{From my own personal study of the scriptures/including various research on commentary (not specifically included in this post)…

i’ve found Jesus to be–Genuinely-Compassionate, Beyond-Genius; an Authentic-Leader way ahead of 1st century and 21st century culture(s)…i.e., in his just treatment of male and female humans as valuable individuals…and in the miraculous manner of care (spiritual/physical) given.}

Aside aside…

Is it a water (adroitly balancing/adeptly working the intangible and tangible in tandem unison) walk where You see less fuzzy and more clearly?? and are able to avoid the here and now obstacles and/or any future obstacles in your immediate step and in your pathway…now and in the future?

Seems so.

When we hit the switch…up or down…we turn on either the tangible lights and off the lights of our perceptions, (faith?) etc.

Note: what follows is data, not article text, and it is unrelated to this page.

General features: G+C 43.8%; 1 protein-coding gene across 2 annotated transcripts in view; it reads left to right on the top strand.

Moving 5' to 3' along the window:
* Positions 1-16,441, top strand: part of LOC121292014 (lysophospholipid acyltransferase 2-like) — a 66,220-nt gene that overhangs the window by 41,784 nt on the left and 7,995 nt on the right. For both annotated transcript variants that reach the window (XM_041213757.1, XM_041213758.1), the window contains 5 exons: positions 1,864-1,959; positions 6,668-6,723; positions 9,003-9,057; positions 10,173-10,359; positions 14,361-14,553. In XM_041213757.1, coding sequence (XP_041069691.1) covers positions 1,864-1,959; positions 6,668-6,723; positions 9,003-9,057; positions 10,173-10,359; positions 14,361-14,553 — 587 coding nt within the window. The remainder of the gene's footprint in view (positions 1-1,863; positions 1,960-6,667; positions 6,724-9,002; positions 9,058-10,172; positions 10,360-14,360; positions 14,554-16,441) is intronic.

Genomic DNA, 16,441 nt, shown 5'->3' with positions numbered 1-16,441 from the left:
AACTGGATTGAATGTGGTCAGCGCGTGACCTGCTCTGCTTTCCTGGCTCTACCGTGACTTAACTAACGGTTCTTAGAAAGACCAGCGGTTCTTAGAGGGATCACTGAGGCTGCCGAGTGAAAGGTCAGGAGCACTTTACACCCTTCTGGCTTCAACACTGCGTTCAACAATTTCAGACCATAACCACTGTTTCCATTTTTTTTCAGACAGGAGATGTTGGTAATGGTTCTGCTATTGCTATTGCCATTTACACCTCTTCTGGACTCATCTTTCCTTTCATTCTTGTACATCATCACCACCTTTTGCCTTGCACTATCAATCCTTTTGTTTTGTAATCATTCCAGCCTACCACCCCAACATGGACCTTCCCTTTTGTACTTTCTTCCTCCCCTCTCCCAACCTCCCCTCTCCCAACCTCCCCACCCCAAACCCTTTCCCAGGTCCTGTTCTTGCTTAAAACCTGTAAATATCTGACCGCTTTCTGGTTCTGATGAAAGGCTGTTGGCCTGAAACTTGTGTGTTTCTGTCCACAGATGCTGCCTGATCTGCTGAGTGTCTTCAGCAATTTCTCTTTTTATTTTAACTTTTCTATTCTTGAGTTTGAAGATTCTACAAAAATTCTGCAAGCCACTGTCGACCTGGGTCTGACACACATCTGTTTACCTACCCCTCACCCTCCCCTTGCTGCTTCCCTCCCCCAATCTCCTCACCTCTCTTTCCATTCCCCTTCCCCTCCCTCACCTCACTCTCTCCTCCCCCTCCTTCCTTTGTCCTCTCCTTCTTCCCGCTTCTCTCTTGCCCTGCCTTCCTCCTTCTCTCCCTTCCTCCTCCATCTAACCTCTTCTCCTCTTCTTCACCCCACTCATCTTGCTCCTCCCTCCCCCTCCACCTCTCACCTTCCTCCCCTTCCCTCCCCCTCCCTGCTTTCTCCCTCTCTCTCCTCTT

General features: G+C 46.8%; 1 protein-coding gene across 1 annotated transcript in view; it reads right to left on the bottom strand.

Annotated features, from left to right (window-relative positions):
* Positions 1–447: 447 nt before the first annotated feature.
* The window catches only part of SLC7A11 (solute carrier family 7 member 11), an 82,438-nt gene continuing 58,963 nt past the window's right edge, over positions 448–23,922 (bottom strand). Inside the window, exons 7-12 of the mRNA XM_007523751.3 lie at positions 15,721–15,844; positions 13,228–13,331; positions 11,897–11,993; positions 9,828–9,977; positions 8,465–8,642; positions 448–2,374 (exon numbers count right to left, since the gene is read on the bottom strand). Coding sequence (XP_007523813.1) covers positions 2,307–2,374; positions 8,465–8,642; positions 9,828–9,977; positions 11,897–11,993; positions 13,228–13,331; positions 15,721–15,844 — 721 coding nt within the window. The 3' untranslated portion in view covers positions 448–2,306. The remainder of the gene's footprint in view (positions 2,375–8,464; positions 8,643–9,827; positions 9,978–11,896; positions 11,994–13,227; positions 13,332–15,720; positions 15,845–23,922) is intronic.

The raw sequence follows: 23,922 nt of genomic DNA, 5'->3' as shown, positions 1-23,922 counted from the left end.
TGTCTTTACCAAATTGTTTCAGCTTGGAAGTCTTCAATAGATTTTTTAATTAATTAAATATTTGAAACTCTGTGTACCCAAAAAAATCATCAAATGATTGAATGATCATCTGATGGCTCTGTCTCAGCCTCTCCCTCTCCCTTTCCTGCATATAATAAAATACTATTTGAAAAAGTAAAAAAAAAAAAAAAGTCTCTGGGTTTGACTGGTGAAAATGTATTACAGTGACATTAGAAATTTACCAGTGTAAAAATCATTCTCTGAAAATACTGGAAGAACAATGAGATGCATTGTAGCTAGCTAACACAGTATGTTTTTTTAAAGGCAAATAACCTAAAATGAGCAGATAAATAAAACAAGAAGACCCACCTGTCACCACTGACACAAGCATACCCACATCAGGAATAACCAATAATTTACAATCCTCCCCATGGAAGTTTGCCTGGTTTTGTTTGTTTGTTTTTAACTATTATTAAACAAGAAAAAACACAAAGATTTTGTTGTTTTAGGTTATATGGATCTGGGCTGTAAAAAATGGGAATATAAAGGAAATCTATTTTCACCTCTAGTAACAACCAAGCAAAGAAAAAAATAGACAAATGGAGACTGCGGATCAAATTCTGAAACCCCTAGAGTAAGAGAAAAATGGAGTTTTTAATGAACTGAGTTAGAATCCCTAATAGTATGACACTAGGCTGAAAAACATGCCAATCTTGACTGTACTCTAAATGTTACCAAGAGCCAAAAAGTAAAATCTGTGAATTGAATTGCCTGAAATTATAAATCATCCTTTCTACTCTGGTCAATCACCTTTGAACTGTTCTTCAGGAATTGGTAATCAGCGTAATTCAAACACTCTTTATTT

It takes a grand measure of wisdom, discernment, patience and smarts, incredible abilities, along with cumulative positive traits to distinguish those important/significant times where we need to synthesize discreetly and to act appropriately and in a self-disciplined manner.

Perhaps, some highly-educated spiritual-self-helpers among us/the non-instant gratification seekers…see the wisdom in elevating the intangible over the tangible as a necessary and as being very prudent and very smart in most situations.

μὴnot σκοπούντωνlooking at ἡμῶνof us τὰthe (things) βλεπόμεναbeing seen ἀλλὰbut τὰthe (things) μὴnot βλεπόμενα,being seen, τὰthe (things) γὰρfor βλεπόμεναbeing seen πρόσκαιρα,temporary, τὰthe (things) δὲbut μὴnot βλεπόμεναbeing seen αἰώνια.everlasting.  2 Corinthians 4:18 –The Kingdom Interlinear Translation of the Greek Scriptures

while we keep our eyes, not on the things seen, but on the things unseen. For the things seen are temporary, but the things unseen are everlasting. 2 Corinthians 4:18–New World Translation of the Holy Scriptures (Study Edition)

We need our intangible (aka a “convinced” faith) to be a solid, trustworthy, TRUTHFUL/ACCURATE foundation (of mind and heart)…we cannot walk on “rotten planks”…an inferior position.

A convinced faith and mere fantasy are not the same thing! DUH!;)

 

11/07/18 @ 3:02 p.m.